Cash-strapped El Paso County is leaning heavily on volunteerism, a trend bound to grow as recession-era budget wranglers continue to cut into services. Sheriff Terry Maketa’s Office announced that volunteers logged 91,294 hours last year to save his department $1.2 million. The announcement is especially timely given that El Paso County Seat Colorado Springs, tax-averse and cash-strapped, is making news for beginning to shut down basic services across the board.
County volunteer corp members have undertaken a wide range of duties, including patroling streets, advocating for victims, undergoing investigative internships and fighting wild fires. There are 521 members of the corps.
“Our most recent and increasingly popular program is our Citizen’s Patrol. These individuals work alongside our deputies to provide support in areas where a uniformed deputy is not required to respond. This may include assisting in animal complaints, addressing abandoned vehicles, taking care reports where there are no suspects and providing traffic control,” said Deputy Theresa Murphy.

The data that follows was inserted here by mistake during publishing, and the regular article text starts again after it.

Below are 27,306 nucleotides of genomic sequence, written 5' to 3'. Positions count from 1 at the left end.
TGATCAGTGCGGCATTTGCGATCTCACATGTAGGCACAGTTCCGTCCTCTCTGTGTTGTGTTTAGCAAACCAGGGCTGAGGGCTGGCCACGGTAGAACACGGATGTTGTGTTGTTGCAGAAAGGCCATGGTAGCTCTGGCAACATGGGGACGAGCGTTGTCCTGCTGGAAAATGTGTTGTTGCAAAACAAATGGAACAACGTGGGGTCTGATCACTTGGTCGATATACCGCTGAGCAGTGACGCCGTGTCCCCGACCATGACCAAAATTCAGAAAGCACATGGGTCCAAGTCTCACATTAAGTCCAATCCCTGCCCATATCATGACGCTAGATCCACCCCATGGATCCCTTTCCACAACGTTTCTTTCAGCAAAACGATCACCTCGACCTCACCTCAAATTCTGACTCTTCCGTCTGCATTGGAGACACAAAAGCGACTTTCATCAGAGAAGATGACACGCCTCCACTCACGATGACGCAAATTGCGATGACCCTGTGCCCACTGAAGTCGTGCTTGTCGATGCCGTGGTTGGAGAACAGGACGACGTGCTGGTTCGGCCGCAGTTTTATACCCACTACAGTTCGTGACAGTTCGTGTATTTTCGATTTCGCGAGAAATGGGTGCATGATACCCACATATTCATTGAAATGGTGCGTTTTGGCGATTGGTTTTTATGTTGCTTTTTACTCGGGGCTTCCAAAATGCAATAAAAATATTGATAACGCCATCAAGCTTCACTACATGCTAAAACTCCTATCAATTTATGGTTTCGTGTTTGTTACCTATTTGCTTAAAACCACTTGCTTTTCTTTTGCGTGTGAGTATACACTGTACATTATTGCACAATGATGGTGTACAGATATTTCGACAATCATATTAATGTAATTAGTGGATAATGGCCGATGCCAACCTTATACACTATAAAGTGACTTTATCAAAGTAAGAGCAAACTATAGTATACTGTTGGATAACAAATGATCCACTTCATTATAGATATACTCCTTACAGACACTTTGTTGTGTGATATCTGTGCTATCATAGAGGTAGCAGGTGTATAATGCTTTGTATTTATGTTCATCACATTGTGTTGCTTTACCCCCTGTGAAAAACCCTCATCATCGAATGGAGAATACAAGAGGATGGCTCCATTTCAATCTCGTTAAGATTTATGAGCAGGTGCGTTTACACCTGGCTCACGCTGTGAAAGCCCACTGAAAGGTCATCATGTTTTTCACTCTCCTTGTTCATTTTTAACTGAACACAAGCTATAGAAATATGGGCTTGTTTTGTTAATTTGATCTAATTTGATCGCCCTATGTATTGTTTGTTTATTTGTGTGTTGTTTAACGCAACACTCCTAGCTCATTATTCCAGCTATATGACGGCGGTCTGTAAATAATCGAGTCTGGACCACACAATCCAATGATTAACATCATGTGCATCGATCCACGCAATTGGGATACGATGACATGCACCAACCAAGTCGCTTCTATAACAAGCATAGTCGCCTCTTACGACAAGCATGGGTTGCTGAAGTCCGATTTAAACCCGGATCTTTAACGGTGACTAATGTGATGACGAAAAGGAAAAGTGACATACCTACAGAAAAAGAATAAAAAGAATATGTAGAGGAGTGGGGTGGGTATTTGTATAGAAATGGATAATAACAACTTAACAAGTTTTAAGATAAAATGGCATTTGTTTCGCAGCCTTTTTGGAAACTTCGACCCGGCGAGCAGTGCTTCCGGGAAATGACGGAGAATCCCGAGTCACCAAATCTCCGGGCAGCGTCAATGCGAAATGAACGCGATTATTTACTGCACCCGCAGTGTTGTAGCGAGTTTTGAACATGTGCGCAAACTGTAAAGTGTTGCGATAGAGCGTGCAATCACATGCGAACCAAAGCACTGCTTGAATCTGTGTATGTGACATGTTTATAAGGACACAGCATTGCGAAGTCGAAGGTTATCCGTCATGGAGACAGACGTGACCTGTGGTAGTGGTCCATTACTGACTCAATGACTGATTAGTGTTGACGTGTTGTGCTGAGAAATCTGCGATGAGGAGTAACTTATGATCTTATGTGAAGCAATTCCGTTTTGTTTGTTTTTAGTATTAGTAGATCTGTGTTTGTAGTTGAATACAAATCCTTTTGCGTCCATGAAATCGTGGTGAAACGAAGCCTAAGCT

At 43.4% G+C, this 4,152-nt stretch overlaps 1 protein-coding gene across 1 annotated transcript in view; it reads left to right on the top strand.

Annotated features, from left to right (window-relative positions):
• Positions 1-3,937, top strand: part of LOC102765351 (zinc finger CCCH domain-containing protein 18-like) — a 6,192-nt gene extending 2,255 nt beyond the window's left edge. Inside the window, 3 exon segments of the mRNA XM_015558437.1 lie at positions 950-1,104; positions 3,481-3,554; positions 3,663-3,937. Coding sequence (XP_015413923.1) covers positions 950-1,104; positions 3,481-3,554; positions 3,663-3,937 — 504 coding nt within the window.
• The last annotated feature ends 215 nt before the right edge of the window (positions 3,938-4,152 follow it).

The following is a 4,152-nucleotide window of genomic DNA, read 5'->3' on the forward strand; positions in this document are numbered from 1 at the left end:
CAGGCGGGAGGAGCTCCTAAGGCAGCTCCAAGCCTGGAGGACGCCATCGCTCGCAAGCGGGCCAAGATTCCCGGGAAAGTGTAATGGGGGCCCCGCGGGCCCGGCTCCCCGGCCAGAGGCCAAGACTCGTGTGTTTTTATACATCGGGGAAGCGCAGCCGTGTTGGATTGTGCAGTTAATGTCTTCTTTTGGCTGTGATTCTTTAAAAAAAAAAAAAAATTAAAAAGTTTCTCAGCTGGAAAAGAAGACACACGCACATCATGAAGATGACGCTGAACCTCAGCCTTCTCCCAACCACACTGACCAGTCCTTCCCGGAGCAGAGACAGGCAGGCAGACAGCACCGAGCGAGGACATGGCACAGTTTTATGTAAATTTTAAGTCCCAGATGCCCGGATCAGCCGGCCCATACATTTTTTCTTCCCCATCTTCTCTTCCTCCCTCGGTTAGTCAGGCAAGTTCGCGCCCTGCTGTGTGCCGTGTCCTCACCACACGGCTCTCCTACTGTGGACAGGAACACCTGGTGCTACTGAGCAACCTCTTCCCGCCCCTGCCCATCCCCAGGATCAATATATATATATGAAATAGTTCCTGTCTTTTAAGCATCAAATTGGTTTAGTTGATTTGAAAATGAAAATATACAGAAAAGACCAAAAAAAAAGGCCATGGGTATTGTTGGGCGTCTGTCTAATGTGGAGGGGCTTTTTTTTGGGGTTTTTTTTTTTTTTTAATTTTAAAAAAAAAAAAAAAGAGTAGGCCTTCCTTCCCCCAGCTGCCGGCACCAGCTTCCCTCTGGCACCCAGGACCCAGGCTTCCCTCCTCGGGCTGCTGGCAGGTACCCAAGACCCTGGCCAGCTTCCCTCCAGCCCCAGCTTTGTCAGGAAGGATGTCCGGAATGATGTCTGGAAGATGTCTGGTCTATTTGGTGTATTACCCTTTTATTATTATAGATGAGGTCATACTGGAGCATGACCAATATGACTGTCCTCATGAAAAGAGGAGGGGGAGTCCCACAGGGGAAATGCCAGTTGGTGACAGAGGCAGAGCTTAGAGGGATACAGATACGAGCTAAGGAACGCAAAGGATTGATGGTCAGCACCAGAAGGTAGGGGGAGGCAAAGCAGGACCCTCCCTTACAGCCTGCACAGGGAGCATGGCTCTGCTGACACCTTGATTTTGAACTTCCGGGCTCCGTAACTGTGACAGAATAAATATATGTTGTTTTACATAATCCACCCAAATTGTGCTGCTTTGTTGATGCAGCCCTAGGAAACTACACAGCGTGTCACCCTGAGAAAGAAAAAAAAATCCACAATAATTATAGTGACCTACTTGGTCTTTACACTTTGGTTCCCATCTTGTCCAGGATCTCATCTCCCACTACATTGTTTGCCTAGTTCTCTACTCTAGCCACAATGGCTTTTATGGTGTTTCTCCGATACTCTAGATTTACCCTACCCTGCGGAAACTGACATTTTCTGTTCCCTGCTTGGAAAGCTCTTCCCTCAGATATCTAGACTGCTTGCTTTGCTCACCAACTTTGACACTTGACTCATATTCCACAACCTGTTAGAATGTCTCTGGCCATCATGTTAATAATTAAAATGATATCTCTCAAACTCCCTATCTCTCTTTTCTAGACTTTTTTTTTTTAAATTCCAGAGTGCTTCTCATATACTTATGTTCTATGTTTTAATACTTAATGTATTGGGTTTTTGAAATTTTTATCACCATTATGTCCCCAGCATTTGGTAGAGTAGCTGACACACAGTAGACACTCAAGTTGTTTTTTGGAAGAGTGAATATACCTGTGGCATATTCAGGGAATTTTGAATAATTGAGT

El Paso County Sheriff Terry Maketa also thanked volunteers.
“I extend my heartfelt gratitude to each of the many individuals who volunteer with our organization. Every hour spent benefits the Office, our employees and ultimately the El Paso county Community. Thank you for your dedication,” he said.
In Colorado Springs, the city budget is deep in the red, and budget cuts are likely to burden the county. According to the Denver Post, 2010 sales-taxes in the city are projected to come in $22 million short of totals from 2007. Police and firefighting operations lost more than $5.5 million this year. Beat cops, vice and burglary investigators, a domestic violence specialist and juvenile-offender officers are among the public servants being laid off. The city has also put its Vietnam-era patrol helicopters up for sale.
The conservative Springs population handily voted down a steep property tax increase proposed to partially fill the budget hole.